The SLS 3D printing technology is suitable to make living hinges, moving parts, highly complex designs, and interlocking parts as well. Whether you need a series of complex end-use parts or functional prototypes, you can use SLS for both. With SLS it is possible for companies to build 3D models fast while keeping the costs under control. Here are some of the manufacturing scenarios where using SLS is more beneficial

  • Build large and complex parts of dimensions up to 700 x 380 x 580 meters in one piece
  • Economical prices and fast lead times
  • Durable and functional parts or prototypes
  • Direct production of low-volume projects
  • Lightweight designs having complex lattice structures
  • Personalized products where you require unique complex design built as one-off products
  • Freedom of design which is not hampered due to support structure

What all can be 3D Printed using SLS Technology?

SLS can be used to build a variety of objects using materials like metal, ceramics, glass, plastics, and many more. SLS technology is useful in industries where a few number of items are needed such as aerospace industry. SLS is also used in applications like fuel tanks, ductwork, brackets, and functional prototyping.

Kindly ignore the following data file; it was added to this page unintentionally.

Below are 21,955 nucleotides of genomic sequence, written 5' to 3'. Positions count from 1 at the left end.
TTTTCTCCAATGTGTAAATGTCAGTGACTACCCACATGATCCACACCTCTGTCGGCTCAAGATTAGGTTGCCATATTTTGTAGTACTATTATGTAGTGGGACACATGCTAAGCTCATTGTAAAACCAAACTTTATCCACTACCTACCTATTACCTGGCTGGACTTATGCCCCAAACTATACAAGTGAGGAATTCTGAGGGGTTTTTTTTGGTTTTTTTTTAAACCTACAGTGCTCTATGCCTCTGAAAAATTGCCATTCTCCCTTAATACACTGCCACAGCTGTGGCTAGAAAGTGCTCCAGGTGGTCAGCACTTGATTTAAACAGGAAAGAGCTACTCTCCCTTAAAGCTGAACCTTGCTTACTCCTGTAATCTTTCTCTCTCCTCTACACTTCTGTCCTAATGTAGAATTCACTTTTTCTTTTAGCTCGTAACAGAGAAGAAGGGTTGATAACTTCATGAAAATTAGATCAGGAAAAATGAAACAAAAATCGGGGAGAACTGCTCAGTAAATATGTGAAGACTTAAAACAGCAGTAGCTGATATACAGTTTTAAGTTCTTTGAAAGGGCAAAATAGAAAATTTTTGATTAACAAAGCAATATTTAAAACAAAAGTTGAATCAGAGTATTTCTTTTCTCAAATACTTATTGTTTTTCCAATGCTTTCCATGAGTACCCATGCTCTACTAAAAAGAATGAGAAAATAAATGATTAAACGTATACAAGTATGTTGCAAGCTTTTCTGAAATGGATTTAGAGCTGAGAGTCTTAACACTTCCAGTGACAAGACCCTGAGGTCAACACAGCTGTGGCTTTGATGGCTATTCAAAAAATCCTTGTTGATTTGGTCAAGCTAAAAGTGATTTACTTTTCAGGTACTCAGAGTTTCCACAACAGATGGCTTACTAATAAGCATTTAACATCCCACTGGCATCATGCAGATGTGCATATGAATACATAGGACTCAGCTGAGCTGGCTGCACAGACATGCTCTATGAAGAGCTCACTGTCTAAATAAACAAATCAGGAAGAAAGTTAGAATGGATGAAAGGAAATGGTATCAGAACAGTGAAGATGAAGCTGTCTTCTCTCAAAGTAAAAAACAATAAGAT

SLS is successfully being used to build prototypes of aircraft parts. Since airplanes are not made in large numbers and they have limited life, making physical molds to build aircraft parts is not cost-effective. Also, there is always a problem of storing physical molds in right conditions and ensure they do not get damaged or suffer from corrosion.

Examples of 3D printed objects printed using SLS Technology
Above: Examples of 3D printed objects printed using SLS Technology/Image Credit: Formlabs

With SLS, things are different. All you have to do is store the STL files digitally and use them to reprint. Also, you can make changes to the design if you want to redesign a specific part. SLS is highly effective in creating tough and complex geometrical designs which require no additional tooling. Products made from Laser Sintering are water-tight, heat-resistant, strong and repeatable.